Designed for the lover of fine literature as well as the intermediate language student, this dual-language book contains 13 great, representative Spanish short stories. Chronologically arranged to illustrate the development of the story form in Spanish, the stories are presented both in Spanish and English, enabling students to learn a language while simultaneously studying literary classics.
Edited by former Queens College professor Angel Flores, the volume includes brilliant works not available in any other edition published in the U.S. First-rate stories range from the medieval tales of Don Juan Manuel and the classics of Cervantes, Alarcon and Miguel de Unamuno to the highly acclaimed contemporary works of Jorge Luis Borges, Camilo Jose Cela, and Juan Goytisolo. Also included are satirical views of Spanish life by Leopolda Alas (Clarin) and Emilia Pardo Bazan, charming sketches by Ricardo Palma, and the socially and politically inspired writings of Benito Lynch and Horacia Quiroga.
With this book, language students will be able to follow Spanish classics in the original while having immediate access to a complete, faithful English translation on the facing page. The dual format saves hours in word-hunting and note-taking, allowing more time for intensified study of the language, building vocabulary and practicing conversation. The present volume also contains an informative essay on Spanish literature, a biographical-critical introduction to each story, notes on obscure references and idioms and a Spanish-to-English vocabulary.
Students of language and comparative literature will find the dual-language format convenient and helpful and the stories deeply satisfying; readers interested in Spanish literature will want to add this important and stimulating collection to their personal libraries.
Yokahama, California, originally published in 1949, is the first published collection of short stories by a Japanese American. Set in the fictional community of Yokahama, California, Mori's work is alive with the people, gossip, humor, and legends of Japanese America in the late 1930s and early 1940s.
Replaced by ISBN 9780295994741
First published in 1935, C.S. Forester's classic romantic adventure is a tale of opposites attracted. Allnut and Rose, a disreputable Cockney and an English spinster missionary, wend their way down a river in Central Africa in a rickety, asthmatic steam launch, and are gradually joined together in a mission of retaliation against the Germans. Fighting time, heat, malaria and bullets, the two have a dramatic rapprochement before the explosive ending of the book. This tale of unlikely love is thrilling and funny and ultimately satisfying.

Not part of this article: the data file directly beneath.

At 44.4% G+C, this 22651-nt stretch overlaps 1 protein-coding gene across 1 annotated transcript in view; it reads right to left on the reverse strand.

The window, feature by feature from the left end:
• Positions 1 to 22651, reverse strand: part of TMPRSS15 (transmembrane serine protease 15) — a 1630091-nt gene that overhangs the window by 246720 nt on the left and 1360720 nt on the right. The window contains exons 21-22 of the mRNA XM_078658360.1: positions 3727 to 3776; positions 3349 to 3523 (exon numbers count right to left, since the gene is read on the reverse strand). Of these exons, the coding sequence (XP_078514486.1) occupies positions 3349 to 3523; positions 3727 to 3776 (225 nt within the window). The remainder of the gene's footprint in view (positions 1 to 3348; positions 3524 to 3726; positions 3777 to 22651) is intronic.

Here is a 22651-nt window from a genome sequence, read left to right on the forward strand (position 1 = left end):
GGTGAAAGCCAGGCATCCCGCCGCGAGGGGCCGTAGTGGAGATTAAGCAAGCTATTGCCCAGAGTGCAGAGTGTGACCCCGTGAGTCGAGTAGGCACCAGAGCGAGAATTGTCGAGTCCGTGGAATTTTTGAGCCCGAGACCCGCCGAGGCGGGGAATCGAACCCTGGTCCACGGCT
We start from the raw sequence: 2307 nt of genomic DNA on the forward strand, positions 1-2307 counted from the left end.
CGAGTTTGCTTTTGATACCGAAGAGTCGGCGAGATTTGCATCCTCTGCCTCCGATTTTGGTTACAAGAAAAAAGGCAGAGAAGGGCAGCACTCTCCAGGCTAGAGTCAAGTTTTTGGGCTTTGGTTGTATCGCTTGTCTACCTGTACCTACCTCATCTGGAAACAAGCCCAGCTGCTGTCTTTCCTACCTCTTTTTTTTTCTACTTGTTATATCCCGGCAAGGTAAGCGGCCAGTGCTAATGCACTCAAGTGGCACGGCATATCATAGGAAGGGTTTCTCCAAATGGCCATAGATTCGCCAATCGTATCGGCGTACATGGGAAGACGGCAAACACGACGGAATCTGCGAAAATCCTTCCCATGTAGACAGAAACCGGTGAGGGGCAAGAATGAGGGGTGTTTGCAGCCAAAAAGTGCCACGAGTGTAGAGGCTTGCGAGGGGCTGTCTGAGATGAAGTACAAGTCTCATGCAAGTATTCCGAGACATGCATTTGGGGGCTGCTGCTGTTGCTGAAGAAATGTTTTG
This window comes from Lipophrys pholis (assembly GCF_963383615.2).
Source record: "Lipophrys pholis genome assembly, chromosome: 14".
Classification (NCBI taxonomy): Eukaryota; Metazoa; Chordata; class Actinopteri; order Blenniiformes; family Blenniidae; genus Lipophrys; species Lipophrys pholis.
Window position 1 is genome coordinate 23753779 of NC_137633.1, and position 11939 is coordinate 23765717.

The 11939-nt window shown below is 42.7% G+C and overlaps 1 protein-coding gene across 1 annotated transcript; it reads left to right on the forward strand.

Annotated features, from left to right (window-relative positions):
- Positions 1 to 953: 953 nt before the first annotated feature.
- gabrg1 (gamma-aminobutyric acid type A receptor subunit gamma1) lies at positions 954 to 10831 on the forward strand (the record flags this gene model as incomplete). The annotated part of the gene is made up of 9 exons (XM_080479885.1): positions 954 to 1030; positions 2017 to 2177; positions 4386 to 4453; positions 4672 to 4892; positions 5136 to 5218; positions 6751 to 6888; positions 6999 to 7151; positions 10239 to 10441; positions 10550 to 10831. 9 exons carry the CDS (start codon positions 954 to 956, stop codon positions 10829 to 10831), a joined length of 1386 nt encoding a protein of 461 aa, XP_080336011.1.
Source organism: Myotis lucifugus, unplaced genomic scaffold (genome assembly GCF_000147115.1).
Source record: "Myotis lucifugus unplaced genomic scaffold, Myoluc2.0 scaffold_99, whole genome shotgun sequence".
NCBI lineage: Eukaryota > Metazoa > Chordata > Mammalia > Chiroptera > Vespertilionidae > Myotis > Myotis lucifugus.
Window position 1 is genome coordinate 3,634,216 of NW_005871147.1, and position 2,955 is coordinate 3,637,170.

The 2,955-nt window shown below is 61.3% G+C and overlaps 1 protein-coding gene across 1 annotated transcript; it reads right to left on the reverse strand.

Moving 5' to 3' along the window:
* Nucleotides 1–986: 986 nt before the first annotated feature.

Considered an idiot because of his physical infirmities, Claudius survived the intrigues and poisonings of the reigns of Augustus, Tiberius, and the Mad Caligula to become emperor in 41 A.D. A masterpiece.
In The Simple Art of Murder, which was prefaced by the famous Atlantic Monthly essay of the same name, noir master Raymond Chandler argues the virtues of the hard-boiled detective novel, and this collection, mostly drawn from stories he wrote for the pulps, demonstrates Chandler's imaginative, entertaining facility with the form. Included are the classic stories "Spanish Blood," Pearls Are a Nuisance," and "Guns at Cyrano's," among others.
Flannery O'Connor was working on Everything That Rises Must Converge at the time of her death. This collection is an exquisite legacy from a genius of the American short story, in which she scrutinizes territory familiar to her readers: race, faith, and morality. The stories encompass the comic and the tragic, the beautiful and the grotesque; each carries her highly individual stamp and could have been written by no one else.
This collection of the poet Dylan Thomas's fiction--and what an extraordinary storyteller he was --holds special interest because it ranges from the early stories such as "The School for Witches" and "The Burning Baby," with their powerful inheritance of Welsh mythology and wild imagination, to the chapters he completed before his death of the alas unfinished novel Adventures in the Skin Trade. Adventures is the story, written in a shrewd, sly, deadpan vein of picaresque comedy, of young Samuel Bennet, who runs away from his home in Wales to seek his fortune in London.